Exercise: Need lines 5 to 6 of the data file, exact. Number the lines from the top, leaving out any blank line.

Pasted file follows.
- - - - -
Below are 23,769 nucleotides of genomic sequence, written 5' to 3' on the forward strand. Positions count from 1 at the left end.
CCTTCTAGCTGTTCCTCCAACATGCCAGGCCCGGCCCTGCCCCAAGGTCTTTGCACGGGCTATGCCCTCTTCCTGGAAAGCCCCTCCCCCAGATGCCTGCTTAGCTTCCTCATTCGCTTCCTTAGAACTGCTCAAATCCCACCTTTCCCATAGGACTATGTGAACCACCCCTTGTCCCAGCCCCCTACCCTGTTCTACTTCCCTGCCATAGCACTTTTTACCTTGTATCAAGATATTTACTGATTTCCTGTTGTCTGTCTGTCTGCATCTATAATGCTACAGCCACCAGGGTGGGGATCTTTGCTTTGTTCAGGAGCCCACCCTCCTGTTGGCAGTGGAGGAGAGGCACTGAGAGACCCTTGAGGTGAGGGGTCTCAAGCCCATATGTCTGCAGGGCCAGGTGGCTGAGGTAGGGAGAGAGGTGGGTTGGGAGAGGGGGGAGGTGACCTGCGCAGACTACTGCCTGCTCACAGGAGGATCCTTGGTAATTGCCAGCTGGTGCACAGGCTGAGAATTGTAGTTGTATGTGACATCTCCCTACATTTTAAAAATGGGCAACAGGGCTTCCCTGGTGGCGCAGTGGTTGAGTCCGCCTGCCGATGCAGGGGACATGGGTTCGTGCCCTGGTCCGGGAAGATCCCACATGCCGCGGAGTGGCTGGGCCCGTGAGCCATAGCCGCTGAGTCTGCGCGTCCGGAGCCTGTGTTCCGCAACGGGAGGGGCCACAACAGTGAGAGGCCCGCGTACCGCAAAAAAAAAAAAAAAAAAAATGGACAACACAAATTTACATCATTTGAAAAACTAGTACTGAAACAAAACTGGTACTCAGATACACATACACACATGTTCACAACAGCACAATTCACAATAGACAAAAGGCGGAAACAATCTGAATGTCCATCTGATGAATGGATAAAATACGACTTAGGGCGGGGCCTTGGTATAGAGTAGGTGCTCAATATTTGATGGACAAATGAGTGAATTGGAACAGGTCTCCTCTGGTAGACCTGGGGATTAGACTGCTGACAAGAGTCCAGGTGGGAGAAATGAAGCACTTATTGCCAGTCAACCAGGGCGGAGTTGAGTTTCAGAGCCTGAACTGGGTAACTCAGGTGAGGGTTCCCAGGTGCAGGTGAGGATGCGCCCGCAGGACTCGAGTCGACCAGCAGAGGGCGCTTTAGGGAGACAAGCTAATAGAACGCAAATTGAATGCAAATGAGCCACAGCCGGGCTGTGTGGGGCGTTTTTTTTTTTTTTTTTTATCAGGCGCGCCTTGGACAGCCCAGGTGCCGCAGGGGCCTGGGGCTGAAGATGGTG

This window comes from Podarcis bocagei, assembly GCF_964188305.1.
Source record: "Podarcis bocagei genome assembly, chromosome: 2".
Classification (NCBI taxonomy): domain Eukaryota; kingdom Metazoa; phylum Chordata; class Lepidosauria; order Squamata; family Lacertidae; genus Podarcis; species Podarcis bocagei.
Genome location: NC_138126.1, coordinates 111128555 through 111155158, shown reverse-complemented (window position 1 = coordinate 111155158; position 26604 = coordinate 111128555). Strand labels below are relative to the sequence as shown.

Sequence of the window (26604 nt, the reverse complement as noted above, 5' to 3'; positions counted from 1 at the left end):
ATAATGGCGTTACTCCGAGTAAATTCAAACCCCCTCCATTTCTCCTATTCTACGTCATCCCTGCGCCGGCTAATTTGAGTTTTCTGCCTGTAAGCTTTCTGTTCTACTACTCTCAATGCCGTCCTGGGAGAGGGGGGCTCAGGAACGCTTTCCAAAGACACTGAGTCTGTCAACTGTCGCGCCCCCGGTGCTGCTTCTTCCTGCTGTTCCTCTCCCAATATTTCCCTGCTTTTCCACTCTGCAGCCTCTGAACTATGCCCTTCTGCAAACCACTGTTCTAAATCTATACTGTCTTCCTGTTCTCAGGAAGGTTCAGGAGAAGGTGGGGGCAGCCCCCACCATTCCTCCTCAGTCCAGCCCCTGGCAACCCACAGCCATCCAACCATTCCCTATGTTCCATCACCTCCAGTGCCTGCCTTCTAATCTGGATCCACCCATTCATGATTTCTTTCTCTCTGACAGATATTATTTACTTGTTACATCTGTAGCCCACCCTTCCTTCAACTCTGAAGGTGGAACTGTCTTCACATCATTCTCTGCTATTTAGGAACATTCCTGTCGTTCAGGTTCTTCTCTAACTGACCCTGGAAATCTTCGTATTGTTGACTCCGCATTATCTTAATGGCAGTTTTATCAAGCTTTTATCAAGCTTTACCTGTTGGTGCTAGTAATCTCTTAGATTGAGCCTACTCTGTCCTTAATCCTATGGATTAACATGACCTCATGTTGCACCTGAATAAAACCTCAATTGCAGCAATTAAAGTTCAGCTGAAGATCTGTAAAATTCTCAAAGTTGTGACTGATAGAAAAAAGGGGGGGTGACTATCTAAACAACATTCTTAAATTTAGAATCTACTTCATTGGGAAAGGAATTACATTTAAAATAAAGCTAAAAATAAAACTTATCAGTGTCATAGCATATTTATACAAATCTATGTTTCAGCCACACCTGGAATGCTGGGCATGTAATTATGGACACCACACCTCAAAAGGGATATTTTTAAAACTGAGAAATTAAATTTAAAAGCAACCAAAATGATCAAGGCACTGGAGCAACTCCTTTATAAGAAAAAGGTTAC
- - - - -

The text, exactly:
Classification (NCBI taxonomy): domain Eukaryota; kingdom Metazoa; phylum Chordata; class Lepidosauria; order Squamata; family Lacertidae; genus Podarcis; species Podarcis bocagei.
Genome location: NC_138126.1, coordinates 111128555 through 111155158, shown reverse-complemented (window position 1 = coordinate 111155158; position 26604 = coordinate 111128555). Strand labels below are relative to the sequence as shown.